Tuesday, August 18, 2015


by Scott Sigler
345 pgs  (The Generations trilogy #1)

I've mentioned this before, but one of the things I really enjoy about science fiction books is that oftentimes you have to read your way through an orientation period. You start out with no idea of what's going on. The setting of the story could be anywhere in the universe; the story could be taking place at any point in time; the characters could be human, alien, or even synthetic. I look forward to and enjoy the time it takes to get my bearings each time, and more often than not, the story that follows is unique, imaginative, and very enjoyable. Scott Sigler's first book in his new trilogy Alive is a great example of what I'm talking about.

The book begins with a teenage girl waking up in a coffin. She doesn't know where she is, how she got there, nor does she even know who she is. Her limbs are restrained and she has to figure out how to free herself and escape from the coffin. When she does, she finds herself in a room that contains several other coffins just like the one she just crawled out of. As she opens the other coffins, she discovers other teenagers all waking up and like herself, having no recollection of who they are and how they came to be there. They're all wearing clothes that it look like they grew out of them years ago and they all have varying marks on their foreheads.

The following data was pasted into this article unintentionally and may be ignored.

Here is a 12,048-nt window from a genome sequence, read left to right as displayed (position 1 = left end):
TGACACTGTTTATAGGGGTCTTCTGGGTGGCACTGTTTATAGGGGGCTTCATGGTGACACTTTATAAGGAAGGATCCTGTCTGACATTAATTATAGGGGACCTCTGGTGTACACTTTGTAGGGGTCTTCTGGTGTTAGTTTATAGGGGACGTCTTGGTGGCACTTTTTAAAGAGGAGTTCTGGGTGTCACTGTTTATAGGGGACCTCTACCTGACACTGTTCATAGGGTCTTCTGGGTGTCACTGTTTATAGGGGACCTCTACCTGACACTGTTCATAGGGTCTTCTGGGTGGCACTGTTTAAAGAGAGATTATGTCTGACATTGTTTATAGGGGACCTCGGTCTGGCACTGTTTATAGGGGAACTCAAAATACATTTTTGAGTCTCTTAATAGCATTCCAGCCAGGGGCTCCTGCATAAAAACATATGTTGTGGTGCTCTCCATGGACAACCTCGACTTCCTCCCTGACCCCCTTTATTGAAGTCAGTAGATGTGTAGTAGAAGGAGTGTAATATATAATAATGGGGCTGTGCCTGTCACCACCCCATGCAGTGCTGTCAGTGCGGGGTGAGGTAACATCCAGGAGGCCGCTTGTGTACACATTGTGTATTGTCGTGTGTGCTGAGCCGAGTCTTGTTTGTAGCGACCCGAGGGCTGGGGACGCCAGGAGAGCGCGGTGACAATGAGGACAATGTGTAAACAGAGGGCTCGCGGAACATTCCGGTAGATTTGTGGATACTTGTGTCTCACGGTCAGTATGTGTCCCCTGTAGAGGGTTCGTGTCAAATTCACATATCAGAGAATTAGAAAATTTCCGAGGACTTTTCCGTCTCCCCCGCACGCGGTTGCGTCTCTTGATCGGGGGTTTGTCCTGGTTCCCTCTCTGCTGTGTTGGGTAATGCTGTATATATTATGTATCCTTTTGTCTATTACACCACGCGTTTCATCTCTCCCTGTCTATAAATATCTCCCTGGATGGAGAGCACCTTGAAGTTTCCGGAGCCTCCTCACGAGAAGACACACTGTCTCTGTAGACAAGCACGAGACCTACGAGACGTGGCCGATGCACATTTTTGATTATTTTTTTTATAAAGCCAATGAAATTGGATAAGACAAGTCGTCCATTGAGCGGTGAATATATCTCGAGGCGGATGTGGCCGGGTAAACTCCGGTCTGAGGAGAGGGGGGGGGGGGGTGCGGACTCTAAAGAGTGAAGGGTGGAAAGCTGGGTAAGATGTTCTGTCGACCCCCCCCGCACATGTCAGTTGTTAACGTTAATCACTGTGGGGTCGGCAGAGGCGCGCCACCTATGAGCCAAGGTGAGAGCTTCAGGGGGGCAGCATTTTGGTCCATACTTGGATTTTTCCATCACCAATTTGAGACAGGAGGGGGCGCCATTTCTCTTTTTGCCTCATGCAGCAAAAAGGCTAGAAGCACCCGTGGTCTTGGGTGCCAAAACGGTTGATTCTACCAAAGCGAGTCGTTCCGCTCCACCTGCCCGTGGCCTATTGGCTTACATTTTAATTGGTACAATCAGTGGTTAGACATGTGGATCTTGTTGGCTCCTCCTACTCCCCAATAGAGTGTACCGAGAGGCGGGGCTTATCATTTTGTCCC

She learns from the label on her coffin that her name is M. Savage and decides she'll go by Em until she can remember her true first name. Em's elected the leader of their small group and they begin a journey of discovery and survival as they all try to find answers to all of their questions.

Alive is a promising start to a trilogy that hopefully will stand on its own in a genre that has become increasingly overcrowded over the past few years. I doubt it will achieve the popularity obtained by either The Hunger Games and Divergent series, but I don't think that's because it's not as good, I just think it's because times have changed and the interest in 'young-adult-dystopian-science fiction' books has faded.

★ ★ ★ ☆ ☆

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